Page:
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Accountability for the mission: A case study on internal accountability systems at the secondary school level

Posted on:2008-08-17Degree:Ph.DType:Dissertation
University:Drexel UniversityCandidate:Boone, Linda HuskeyFull Text:PDF
Research (Gareis, 1996; Robertson, 2000; Stemler & Bebell, 1999) regarding K-12 mission statements shows that while academic achievement appears frequently as a component in these statements, it is neither the sole nor often the top priority of schools. Policymakers at the federal and state levels seeking greater accountability for results, on the other hand, appear to focus primarily on schools' abilities to improve students' academic achievement as demonstrated through standardized testing. Using the concepts of internal and external accountability (Abelmann & Elmore, 1999; Elmore & Fuhrman, 2001; Newmann, Kingdon & Rigdon, 1997) this case study examined three high schools to determine: (1) what are the multiple purposes or desired outcomes of schools articulated via mission statements, (2) what tools of external accountability exist to measure the multiple purposes of schools, (3) what kinds of internal accountability systems are in place to evaluate schools' effectiveness in meeting stated purposes, and (4) what impediments exist that prevent schools from developing internal accountability systems for their outcomes. Results of the study indicated that academic, affective and environmental expectations can be identified in mission statements, but external tools of accountability exist only for academic outcomes. Internal norms were identified in all three high schools that pointed to their ability to address the multiple purposes espoused in their respective missions, but no systems of internal accountability could be shown that pointed to how a school formally or informally evaluated its effectiveness in meeting its mission.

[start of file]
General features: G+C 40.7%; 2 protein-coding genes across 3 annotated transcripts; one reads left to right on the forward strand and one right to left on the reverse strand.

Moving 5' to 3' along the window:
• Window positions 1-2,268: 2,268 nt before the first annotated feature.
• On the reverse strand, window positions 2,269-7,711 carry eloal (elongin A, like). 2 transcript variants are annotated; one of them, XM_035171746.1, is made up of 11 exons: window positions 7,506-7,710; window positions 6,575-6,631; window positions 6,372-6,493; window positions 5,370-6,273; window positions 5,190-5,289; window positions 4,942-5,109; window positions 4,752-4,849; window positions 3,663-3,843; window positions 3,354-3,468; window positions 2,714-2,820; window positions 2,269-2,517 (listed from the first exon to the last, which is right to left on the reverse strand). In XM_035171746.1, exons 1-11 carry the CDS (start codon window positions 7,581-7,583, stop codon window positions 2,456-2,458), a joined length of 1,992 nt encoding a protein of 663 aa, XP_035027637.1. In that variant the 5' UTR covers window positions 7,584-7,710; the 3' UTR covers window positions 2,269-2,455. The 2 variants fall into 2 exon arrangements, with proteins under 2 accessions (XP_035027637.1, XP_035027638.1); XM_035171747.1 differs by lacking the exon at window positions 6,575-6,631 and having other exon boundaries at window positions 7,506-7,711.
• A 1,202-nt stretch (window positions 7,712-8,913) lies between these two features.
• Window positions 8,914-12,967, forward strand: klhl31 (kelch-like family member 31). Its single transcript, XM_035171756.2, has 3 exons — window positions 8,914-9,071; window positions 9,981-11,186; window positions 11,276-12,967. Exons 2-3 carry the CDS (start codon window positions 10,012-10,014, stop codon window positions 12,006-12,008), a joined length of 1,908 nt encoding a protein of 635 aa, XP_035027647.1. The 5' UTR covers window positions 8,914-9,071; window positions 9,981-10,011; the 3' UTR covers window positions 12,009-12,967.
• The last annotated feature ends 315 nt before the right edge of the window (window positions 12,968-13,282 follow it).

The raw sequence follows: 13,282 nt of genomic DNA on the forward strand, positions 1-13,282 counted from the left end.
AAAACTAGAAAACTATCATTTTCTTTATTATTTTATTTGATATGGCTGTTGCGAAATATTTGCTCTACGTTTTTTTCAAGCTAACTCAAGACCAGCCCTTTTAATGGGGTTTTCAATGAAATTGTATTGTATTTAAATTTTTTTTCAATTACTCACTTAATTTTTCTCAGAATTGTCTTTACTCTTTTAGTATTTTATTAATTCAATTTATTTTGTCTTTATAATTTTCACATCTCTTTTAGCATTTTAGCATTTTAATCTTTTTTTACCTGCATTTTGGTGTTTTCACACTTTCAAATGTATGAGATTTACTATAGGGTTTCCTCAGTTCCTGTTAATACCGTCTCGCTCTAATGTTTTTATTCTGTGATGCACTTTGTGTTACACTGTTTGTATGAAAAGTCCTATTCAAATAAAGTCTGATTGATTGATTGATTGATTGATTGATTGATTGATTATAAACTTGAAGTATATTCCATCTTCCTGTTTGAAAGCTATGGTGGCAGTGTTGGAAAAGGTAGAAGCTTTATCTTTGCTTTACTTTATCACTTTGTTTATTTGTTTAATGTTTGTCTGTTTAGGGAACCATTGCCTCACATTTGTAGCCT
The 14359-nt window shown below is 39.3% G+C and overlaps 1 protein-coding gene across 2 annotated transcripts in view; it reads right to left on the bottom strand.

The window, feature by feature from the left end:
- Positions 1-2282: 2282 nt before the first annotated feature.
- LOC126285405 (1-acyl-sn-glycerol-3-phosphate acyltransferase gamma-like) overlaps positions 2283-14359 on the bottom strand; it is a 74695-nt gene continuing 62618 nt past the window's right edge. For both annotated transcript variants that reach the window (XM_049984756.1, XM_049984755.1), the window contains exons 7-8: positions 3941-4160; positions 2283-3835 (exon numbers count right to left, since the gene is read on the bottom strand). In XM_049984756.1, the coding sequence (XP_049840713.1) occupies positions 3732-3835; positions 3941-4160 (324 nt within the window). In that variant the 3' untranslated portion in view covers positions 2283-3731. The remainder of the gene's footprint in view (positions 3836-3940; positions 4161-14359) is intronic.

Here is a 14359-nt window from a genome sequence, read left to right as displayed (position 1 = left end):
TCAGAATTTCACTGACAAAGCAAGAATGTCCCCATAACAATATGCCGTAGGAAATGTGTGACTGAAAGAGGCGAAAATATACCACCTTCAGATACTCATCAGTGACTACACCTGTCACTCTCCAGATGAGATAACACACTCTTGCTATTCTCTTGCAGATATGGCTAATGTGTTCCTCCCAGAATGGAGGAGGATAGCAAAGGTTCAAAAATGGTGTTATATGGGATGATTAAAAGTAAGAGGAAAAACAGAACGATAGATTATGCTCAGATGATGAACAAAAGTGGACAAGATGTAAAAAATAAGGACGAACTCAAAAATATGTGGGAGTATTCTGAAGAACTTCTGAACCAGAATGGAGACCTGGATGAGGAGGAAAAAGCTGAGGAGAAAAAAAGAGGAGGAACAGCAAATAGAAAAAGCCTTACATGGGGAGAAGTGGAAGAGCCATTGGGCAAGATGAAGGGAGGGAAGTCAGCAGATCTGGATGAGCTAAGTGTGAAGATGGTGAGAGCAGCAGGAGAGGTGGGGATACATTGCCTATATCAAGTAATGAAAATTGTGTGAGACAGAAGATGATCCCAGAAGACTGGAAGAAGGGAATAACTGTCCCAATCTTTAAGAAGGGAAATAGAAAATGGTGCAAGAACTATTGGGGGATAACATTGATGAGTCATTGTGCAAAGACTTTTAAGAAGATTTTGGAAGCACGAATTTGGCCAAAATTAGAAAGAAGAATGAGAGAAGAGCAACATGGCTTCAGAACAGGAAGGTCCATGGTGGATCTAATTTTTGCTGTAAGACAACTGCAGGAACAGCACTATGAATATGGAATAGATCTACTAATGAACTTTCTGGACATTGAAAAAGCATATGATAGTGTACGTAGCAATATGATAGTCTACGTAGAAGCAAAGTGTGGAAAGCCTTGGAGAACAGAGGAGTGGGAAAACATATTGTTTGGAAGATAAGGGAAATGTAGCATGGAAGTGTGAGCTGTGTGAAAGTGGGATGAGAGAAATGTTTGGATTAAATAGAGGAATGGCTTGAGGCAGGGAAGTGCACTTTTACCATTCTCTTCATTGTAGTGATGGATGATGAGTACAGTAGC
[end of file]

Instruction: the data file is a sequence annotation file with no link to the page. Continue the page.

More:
Keywords/Search Tags:Mission, Accountability, Academic
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